What really confused me, though, is that 42 seems to place a big emphasis on Robinson's ability to steal. Yeah, we get that Robinson was very fast, but as this movie proves, that doesn't translate well to cinematic excitement. Not on a baseball diamond, anyway. That's not entirely absurd because Robinson was a two-time Stolen Bases Champion, but his stealing numbers in either of those years wasn't outrageous - 29 in 1947 and 37 in 1949 - and it's clear from the start of the movie that Branch Rickey wants him because he was a prolific hitter (.311 career average). So it seems funny to me that stealing would be given such an emphasis, even if Robinson did steal home in the 1955 World Series.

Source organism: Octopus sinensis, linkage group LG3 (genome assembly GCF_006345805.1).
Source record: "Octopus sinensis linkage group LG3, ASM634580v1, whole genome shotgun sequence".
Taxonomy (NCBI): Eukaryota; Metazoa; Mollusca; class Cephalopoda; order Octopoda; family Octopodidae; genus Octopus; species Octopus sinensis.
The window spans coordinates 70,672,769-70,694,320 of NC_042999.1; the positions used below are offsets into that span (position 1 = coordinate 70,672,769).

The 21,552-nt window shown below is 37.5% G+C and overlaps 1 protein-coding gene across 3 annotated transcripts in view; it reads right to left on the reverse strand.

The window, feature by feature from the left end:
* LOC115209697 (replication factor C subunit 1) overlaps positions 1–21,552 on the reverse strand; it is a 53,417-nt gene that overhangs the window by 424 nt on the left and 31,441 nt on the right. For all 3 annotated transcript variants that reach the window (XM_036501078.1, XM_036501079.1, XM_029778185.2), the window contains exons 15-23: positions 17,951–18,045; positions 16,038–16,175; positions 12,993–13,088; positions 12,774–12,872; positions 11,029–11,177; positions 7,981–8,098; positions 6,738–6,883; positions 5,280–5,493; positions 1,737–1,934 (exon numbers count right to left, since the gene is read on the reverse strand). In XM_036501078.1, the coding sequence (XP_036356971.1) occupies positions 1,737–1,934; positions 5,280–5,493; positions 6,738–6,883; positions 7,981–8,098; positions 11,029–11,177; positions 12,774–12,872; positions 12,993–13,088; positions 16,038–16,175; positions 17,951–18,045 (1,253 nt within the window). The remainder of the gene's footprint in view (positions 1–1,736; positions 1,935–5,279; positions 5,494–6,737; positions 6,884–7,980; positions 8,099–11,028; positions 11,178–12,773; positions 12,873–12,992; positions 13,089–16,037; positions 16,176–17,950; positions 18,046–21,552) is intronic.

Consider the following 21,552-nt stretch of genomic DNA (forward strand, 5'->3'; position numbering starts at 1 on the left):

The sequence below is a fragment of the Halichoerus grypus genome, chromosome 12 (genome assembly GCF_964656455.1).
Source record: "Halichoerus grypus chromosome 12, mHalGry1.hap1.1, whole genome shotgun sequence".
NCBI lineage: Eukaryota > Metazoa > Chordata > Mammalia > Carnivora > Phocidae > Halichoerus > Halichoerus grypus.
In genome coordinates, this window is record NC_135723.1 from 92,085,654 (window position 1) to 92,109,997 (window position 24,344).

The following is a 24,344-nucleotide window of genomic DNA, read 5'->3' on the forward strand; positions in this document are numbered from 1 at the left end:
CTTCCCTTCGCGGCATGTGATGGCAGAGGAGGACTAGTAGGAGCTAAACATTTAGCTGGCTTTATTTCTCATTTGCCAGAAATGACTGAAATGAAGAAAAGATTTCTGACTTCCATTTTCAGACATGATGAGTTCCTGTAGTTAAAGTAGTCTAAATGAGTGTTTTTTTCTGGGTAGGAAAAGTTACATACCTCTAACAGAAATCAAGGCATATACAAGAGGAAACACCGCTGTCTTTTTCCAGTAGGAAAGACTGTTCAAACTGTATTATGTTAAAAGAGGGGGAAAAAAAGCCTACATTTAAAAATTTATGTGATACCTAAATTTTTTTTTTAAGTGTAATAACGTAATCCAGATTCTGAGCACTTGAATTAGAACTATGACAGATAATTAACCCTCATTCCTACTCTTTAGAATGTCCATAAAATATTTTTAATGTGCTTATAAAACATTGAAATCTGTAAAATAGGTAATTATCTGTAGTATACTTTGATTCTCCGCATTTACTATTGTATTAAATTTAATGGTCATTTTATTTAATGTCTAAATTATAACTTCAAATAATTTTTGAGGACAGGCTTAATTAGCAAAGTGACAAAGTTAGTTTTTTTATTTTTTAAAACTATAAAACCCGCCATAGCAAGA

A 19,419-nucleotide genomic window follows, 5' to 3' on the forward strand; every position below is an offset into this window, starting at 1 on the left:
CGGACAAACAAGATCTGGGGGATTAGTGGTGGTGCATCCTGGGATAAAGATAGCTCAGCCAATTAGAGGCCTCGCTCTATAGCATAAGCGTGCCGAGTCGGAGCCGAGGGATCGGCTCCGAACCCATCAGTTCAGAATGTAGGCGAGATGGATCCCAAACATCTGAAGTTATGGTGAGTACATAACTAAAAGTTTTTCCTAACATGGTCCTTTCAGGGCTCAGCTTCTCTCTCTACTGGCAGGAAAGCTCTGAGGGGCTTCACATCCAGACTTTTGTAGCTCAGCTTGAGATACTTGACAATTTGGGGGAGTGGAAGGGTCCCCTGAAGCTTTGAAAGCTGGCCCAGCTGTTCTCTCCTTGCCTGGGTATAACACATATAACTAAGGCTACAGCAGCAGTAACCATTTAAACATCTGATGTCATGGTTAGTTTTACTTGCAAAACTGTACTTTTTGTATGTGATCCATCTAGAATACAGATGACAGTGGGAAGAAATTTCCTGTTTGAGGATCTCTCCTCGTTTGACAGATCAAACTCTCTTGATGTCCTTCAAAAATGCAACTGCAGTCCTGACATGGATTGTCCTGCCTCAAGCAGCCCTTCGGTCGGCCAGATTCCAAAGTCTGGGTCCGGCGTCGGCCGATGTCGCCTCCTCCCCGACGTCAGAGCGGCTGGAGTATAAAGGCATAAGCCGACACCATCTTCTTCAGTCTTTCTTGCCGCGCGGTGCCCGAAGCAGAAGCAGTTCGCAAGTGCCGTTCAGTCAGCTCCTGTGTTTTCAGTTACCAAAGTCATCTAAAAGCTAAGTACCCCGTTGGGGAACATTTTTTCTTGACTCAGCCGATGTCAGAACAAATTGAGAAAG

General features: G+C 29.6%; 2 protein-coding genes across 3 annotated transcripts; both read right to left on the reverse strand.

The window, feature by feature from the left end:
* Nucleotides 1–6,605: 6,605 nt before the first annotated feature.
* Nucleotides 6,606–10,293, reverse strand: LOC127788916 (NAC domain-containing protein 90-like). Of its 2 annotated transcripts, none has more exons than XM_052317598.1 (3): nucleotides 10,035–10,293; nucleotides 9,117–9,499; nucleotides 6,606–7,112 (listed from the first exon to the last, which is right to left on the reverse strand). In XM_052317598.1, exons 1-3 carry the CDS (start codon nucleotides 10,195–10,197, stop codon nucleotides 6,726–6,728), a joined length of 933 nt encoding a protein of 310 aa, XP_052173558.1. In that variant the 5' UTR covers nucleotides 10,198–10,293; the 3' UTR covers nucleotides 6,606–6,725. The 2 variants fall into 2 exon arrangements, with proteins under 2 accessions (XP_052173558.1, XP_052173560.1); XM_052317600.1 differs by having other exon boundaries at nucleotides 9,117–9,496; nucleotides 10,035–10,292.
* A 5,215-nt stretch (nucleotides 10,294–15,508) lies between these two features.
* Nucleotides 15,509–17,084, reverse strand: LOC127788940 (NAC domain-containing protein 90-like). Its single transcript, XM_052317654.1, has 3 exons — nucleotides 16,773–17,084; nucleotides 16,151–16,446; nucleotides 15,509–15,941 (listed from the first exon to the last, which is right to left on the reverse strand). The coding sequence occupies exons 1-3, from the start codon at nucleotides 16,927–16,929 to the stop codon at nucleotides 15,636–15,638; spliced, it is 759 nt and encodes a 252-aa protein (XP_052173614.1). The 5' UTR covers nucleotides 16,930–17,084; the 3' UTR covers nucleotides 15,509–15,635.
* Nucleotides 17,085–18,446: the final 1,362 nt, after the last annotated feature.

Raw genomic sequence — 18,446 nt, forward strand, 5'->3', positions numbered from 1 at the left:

I won't begrudge 42 for its story or the fact that it shows us just how stupid we really used to be. The fact that it earned a ringing endorsement from Rachel Robinson says more about it than I ever could, and you should probably go see it for that reason alone - it is, after all, one of those stories that really needs to be told, and that you can't fully appreciate until you know something about it beyond the usual school textbook glossover. That doesn't necessarily mean it's a very good movie, though. At least Harrison Ford's performance is captivating enough to hold your attention between the after-school special parts of it.